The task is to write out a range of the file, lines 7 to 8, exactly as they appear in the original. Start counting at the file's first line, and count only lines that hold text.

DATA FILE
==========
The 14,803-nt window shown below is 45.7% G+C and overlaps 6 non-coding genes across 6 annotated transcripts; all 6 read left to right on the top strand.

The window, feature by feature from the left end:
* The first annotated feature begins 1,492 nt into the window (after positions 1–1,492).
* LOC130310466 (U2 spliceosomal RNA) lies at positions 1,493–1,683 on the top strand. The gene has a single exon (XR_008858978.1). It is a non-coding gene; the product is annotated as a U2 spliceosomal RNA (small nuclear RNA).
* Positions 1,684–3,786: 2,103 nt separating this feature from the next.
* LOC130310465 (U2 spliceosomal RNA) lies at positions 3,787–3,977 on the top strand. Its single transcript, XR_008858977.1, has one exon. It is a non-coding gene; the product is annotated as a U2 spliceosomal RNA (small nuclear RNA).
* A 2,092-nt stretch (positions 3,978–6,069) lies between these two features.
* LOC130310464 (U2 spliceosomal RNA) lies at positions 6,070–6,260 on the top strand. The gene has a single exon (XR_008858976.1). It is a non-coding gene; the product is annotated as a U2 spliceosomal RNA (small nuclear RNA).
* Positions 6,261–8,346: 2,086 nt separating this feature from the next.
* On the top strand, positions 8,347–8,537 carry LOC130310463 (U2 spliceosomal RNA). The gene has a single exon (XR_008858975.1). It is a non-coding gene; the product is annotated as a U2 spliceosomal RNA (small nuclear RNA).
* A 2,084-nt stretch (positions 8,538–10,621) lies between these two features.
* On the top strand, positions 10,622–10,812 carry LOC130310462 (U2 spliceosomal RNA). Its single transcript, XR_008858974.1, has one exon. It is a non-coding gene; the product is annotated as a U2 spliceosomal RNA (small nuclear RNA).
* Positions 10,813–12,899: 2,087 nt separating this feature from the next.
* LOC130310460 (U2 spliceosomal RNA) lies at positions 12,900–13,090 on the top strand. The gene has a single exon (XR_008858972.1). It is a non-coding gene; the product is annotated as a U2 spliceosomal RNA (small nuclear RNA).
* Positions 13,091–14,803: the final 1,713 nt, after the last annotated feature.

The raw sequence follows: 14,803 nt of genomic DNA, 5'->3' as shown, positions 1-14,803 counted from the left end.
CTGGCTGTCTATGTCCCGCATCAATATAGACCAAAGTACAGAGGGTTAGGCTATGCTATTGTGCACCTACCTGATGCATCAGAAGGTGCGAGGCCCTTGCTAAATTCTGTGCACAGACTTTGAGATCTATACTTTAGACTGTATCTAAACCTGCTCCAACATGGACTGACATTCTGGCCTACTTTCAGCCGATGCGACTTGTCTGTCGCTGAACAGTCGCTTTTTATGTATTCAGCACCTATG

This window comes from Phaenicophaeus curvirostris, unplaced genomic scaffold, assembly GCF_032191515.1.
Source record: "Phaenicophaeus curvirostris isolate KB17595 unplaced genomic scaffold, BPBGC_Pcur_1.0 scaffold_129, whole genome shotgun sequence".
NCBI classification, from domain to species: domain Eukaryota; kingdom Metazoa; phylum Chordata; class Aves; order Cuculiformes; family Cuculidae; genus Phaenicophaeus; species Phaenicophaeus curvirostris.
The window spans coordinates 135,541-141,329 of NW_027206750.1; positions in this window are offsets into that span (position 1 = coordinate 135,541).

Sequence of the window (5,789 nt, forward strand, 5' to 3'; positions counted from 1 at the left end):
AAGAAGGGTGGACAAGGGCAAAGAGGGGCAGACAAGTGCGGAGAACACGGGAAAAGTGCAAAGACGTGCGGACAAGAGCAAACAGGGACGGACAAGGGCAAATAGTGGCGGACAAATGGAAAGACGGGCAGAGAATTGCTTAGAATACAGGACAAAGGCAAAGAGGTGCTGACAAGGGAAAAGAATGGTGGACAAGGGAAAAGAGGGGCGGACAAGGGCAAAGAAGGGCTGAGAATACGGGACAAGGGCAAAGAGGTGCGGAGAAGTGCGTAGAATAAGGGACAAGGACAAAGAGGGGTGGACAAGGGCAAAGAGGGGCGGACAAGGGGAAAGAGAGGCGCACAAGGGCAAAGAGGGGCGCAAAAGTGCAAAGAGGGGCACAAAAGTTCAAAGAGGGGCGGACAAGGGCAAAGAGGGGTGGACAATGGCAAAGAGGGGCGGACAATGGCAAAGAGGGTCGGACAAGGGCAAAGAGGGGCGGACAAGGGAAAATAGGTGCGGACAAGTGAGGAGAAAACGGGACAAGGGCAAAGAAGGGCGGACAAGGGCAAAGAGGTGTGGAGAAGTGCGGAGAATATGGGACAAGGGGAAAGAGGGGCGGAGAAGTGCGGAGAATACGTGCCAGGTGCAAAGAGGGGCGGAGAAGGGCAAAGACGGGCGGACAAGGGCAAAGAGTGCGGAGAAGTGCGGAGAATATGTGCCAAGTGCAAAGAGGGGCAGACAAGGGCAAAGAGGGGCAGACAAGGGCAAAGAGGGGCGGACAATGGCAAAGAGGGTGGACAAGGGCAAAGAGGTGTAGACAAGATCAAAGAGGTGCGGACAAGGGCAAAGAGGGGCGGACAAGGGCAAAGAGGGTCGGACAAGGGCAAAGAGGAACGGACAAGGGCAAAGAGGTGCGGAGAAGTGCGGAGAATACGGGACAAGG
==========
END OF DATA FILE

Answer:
* A 2,092-nt stretch (positions 3,978–6,069) lies between these two features.
* LOC130310464 (U2 spliceosomal RNA) lies at positions 6,070–6,260 on the top strand. The gene has a single exon (XR_008858976.1). It is a non-coding gene; the product is annotated as a U2 spliceosomal RNA (small nuclear RNA).